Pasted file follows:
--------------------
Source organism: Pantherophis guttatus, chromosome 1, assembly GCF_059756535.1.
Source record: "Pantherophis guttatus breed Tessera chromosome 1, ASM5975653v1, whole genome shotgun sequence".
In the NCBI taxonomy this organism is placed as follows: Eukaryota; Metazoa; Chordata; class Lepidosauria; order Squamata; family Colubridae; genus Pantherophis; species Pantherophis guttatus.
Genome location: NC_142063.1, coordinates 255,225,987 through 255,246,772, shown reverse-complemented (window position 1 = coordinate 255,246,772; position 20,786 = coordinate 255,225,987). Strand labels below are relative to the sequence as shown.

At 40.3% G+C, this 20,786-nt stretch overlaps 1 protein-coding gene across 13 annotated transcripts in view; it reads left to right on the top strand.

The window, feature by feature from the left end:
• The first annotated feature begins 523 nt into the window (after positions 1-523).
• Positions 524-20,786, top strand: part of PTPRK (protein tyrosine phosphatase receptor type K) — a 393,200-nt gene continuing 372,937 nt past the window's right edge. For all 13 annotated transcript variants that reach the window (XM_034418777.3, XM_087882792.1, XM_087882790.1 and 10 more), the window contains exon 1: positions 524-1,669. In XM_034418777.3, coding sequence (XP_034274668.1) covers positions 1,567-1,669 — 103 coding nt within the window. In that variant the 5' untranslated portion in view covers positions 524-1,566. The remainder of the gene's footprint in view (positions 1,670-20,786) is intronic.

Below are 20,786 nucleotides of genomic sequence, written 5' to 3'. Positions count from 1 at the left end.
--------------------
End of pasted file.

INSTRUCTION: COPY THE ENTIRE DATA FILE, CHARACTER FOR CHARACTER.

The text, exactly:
Source organism: Pantherophis guttatus, chromosome 1, assembly GCF_059756535.1.
Source record: "Pantherophis guttatus breed Tessera chromosome 1, ASM5975653v1, whole genome shotgun sequence".
In the NCBI taxonomy this organism is placed as follows: Eukaryota; Metazoa; Chordata; class Lepidosauria; order Squamata; family Colubridae; genus Pantherophis; species Pantherophis guttatus.
Genome location: NC_142063.1, coordinates 255,225,987 through 255,246,772, shown reverse-complemented (window position 1 = coordinate 255,246,772; position 20,786 = coordinate 255,225,987). Strand labels below are relative to the sequence as shown.

At 40.3% G+C, this 20,786-nt stretch overlaps 1 protein-coding gene across 13 annotated transcripts in view; it reads left to right on the top strand.

The window, feature by feature from the left end:
• The first annotated feature begins 523 nt into the window (after positions 1-523).
• Positions 524-20,786, top strand: part of PTPRK (protein tyrosine phosphatase receptor type K) — a 393,200-nt gene continuing 372,937 nt past the window's right edge. For all 13 annotated transcript variants that reach the window (XM_034418777.3, XM_087882792.1, XM_087882790.1 and 10 more), the window contains exon 1: positions 524-1,669. In XM_034418777.3, coding sequence (XP_034274668.1) covers positions 1,567-1,669 — 103 coding nt within the window. In that variant the 5' untranslated portion in view covers positions 524-1,566. The remainder of the gene's footprint in view (positions 1,670-20,786) is intronic.

Below are 20,786 nucleotides of genomic sequence, written 5' to 3'. Positions count from 1 at the left end.